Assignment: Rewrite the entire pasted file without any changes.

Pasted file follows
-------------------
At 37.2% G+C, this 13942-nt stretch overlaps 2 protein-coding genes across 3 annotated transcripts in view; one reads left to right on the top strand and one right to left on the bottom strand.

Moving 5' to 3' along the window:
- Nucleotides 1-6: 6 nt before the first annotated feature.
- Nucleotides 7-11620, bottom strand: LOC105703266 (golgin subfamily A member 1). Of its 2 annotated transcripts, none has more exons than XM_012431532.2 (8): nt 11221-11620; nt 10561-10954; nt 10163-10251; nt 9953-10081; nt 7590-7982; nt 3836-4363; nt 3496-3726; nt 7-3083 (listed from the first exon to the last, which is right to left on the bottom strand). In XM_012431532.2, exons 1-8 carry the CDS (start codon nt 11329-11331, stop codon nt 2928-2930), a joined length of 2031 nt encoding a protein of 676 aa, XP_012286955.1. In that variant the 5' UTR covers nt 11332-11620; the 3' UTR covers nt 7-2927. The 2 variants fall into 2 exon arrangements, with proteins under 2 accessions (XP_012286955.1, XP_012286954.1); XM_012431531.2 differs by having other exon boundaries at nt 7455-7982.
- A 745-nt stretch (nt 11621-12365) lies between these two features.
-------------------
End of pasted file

At 37.2% G+C, this 13942-nt stretch overlaps 2 protein-coding genes across 3 annotated transcripts in view; one reads left to right on the top strand and one right to left on the bottom strand.

Moving 5' to 3' along the window:
- Nucleotides 1-6: 6 nt before the first annotated feature.
- Nucleotides 7-11620, bottom strand: LOC105703266 (golgin subfamily A member 1). Of its 2 annotated transcripts, none has more exons than XM_012431532.2 (8): nt 11221-11620; nt 10561-10954; nt 10163-10251; nt 9953-10081; nt 7590-7982; nt 3836-4363; nt 3496-3726; nt 7-3083 (listed from the first exon to the last, which is right to left on the bottom strand). In XM_012431532.2, exons 1-8 carry the CDS (start codon nt 11329-11331, stop codon nt 2928-2930), a joined length of 2031 nt encoding a protein of 676 aa, XP_012286955.1. In that variant the 5' UTR covers nt 11332-11620; the 3' UTR covers nt 7-2927. The 2 variants fall into 2 exon arrangements, with proteins under 2 accessions (XP_012286955.1, XP_012286954.1); XM_012431531.2 differs by having other exon boundaries at nt 7455-7982.
- A 745-nt stretch (nt 11621-12365) lies between these two features.